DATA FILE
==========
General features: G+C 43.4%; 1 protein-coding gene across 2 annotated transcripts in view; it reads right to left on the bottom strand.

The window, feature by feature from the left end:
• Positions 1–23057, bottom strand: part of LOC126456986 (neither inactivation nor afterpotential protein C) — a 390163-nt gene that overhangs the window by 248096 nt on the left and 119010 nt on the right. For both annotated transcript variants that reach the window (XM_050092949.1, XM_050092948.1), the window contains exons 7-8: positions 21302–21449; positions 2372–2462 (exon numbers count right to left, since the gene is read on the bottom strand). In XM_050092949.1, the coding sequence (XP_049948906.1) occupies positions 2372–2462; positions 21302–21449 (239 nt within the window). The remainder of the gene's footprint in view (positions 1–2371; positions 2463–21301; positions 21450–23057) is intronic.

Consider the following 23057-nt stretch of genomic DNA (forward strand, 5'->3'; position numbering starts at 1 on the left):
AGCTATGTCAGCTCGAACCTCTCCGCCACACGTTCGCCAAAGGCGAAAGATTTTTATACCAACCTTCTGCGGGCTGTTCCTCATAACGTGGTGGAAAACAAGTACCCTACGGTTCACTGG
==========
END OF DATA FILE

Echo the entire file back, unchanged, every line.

General features: G+C 43.4%; 1 protein-coding gene across 2 annotated transcripts in view; it reads right to left on the bottom strand.

The window, feature by feature from the left end:
• Positions 1–23057, bottom strand: part of LOC126456986 (neither inactivation nor afterpotential protein C) — a 390163-nt gene that overhangs the window by 248096 nt on the left and 119010 nt on the right. For both annotated transcript variants that reach the window (XM_050092949.1, XM_050092948.1), the window contains exons 7-8: positions 21302–21449; positions 2372–2462 (exon numbers count right to left, since the gene is read on the bottom strand). In XM_050092949.1, the coding sequence (XP_049948906.1) occupies positions 2372–2462; positions 21302–21449 (239 nt within the window). The remainder of the gene's footprint in view (positions 1–2371; positions 2463–21301; positions 21450–23057) is intronic.

Consider the following 23057-nt stretch of genomic DNA (forward strand, 5'->3'; position numbering starts at 1 on the left):
AGCTATGTCAGCTCGAACCTCTCCGCCACACGTTCGCCAAAGGCGAAAGATTTTTATACCAACCTTCTGCGGGCTGTTCCTCATAACGTGGTGGAAAACAAGTACCCTACGGTTCACTGG